"They asked a lot of questions - if I have relations with Al Qaeda, Al Haramain, the Islamic Brotherhood," recalled Mr. Masri, who was born in Lebanon. "I kept saying no, but they did not believe me."

It was the first day of what Mr. Masri said would become five months in captivity. In an interview, he said that after being kidnapped by the Macedonian authorities at the border, he was turned over to officials he believed were from the United States. He said they flew him to a prison in Afghanistan, where he said he was shackled, beaten repeatedly, photographed nude, injected with drugs and questioned by interrogators about what they insisted were his ties to Al Qaeda.

He was released without ever being charged with a crime. The German police and prosecutors have been investigating Mr. Masri's allegations since he reported the matter to them last June, two weeks after his return to Germany.

Martin Hofmann, a senior national prosecutor in Munich who handles terrorism cases and is in charge of the Masri investigation, and another official, a senior organized crime investigator in southern Germany, say they believe Mr. Masri's story. They said investigators interviewed him for 17 hours over two days, that his story was very detailed and that he recounted it consistently. In addition, the officials said they had verified specific elements of the case, including that Mr. Masri was forced off the bus at the border.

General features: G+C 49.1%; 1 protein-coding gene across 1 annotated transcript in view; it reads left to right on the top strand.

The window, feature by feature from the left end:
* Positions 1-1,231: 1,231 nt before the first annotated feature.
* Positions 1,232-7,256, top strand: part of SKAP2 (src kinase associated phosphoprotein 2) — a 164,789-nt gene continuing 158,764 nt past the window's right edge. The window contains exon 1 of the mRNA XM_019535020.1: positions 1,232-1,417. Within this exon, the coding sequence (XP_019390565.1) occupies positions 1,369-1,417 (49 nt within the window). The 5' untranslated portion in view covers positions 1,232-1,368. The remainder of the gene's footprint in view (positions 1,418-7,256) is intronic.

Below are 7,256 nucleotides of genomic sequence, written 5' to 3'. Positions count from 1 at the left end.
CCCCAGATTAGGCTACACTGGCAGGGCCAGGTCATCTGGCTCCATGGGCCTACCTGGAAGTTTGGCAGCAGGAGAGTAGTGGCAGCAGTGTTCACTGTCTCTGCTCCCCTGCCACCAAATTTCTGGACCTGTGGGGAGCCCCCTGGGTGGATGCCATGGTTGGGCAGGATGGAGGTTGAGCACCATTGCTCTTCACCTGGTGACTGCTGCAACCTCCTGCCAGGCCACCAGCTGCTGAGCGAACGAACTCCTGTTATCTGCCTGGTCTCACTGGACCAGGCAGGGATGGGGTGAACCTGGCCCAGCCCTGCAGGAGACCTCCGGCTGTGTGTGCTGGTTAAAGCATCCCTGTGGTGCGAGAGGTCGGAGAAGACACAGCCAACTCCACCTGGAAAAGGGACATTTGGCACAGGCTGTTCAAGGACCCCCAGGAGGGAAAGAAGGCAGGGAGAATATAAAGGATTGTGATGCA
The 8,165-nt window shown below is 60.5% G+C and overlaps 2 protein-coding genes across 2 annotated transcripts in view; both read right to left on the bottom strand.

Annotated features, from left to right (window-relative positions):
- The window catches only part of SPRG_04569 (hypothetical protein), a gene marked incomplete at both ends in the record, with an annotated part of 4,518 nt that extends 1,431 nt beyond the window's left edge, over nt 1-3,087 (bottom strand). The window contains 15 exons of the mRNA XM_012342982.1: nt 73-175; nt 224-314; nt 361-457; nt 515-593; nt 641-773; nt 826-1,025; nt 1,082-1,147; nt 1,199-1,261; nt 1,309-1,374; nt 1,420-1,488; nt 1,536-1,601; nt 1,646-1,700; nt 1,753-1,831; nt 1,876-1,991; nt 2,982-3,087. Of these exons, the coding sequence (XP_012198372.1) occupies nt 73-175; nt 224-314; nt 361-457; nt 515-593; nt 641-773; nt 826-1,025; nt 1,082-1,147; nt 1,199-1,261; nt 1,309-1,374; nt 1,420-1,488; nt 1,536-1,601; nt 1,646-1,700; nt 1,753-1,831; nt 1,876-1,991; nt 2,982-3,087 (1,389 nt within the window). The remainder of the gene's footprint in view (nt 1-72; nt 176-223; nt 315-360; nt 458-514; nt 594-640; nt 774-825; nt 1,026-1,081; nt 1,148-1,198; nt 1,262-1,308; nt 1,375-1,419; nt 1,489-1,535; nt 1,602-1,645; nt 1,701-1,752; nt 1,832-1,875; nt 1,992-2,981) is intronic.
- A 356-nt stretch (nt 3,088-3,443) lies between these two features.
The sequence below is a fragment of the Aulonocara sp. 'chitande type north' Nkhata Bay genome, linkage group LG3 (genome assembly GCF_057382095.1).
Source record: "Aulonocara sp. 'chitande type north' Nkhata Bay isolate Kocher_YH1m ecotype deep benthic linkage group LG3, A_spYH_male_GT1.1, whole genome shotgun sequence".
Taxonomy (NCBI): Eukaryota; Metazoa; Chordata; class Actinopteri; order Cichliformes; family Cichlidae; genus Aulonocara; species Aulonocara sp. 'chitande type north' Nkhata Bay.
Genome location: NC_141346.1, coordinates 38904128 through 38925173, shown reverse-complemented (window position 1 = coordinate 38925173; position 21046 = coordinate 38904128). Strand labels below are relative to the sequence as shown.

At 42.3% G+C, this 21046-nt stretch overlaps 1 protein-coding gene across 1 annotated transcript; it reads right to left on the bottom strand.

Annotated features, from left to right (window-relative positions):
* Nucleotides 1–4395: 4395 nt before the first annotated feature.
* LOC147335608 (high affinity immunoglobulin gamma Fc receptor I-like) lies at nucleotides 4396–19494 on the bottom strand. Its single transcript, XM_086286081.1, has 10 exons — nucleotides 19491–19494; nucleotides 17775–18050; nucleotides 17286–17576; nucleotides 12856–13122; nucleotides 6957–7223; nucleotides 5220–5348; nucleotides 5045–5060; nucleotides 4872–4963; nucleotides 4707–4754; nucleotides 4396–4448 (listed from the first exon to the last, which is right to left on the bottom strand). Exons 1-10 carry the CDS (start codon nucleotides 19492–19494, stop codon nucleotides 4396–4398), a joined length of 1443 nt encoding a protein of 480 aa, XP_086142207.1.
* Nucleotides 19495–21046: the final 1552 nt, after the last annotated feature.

Still, much of Mr. Masri's story has not been corroborated. His assertion that he was held by Americans in Afghanistan, for example, is solely based on what he said he observed or was told after he was taken off the bus in Macedonia.

Mr. Masri said he was confounded by his captors' insistence that he was a Qaeda operative. He attends a mosque in Ulm, Germany, that has been closely watched by the authorities because several suspected terrorists have worshiped there. But those authorities say Mr. Masri has never been a suspect.